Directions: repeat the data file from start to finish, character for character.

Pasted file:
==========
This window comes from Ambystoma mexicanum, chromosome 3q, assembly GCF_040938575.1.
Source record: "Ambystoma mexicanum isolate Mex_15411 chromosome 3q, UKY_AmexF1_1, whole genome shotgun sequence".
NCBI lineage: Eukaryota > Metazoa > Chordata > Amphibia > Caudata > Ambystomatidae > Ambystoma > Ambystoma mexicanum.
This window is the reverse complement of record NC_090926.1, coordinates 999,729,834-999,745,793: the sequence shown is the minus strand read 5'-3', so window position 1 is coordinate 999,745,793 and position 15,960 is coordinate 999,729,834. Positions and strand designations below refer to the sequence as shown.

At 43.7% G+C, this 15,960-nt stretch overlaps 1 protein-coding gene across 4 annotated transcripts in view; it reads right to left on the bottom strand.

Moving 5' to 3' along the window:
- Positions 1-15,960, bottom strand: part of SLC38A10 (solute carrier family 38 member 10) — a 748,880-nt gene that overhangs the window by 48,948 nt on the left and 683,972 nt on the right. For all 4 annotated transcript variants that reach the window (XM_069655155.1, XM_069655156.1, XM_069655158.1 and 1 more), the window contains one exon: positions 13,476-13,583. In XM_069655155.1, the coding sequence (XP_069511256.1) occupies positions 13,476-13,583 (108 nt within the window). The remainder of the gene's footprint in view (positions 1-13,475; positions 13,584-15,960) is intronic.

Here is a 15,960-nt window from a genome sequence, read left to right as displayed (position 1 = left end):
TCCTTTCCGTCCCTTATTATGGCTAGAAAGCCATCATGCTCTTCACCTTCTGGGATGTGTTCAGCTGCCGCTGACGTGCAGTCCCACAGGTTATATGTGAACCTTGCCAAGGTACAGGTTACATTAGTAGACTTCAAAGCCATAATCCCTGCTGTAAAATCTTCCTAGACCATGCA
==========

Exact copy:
This window comes from Ambystoma mexicanum, chromosome 3q, assembly GCF_040938575.1.
Source record: "Ambystoma mexicanum isolate Mex_15411 chromosome 3q, UKY_AmexF1_1, whole genome shotgun sequence".
NCBI lineage: Eukaryota > Metazoa > Chordata > Amphibia > Caudata > Ambystomatidae > Ambystoma > Ambystoma mexicanum.
This window is the reverse complement of record NC_090926.1, coordinates 999,729,834-999,745,793: the sequence shown is the minus strand read 5'-3', so window position 1 is coordinate 999,745,793 and position 15,960 is coordinate 999,729,834. Positions and strand designations below refer to the sequence as shown.

At 43.7% G+C, this 15,960-nt stretch overlaps 1 protein-coding gene across 4 annotated transcripts in view; it reads right to left on the bottom strand.

Moving 5' to 3' along the window:
- Positions 1-15,960, bottom strand: part of SLC38A10 (solute carrier family 38 member 10) — a 748,880-nt gene that overhangs the window by 48,948 nt on the left and 683,972 nt on the right. For all 4 annotated transcript variants that reach the window (XM_069655155.1, XM_069655156.1, XM_069655158.1 and 1 more), the window contains one exon: positions 13,476-13,583. In XM_069655155.1, the coding sequence (XP_069511256.1) occupies positions 13,476-13,583 (108 nt within the window). The remainder of the gene's footprint in view (positions 1-13,475; positions 13,584-15,960) is intronic.

Here is a 15,960-nt window from a genome sequence, read left to right as displayed (position 1 = left end):
TCCTTTCCGTCCCTTATTATGGCTAGAAAGCCATCATGCTCTTCACCTTCTGGGATGTGTTCAGCTGCCGCTGACGTGCAGTCCCACAGGTTATATGTGAACCTTGCCAAGGTACAGGTTACATTAGTAGACTTCAAAGCCATAATCCCTGCTGTAAAATCTTCCTAGACCATGCA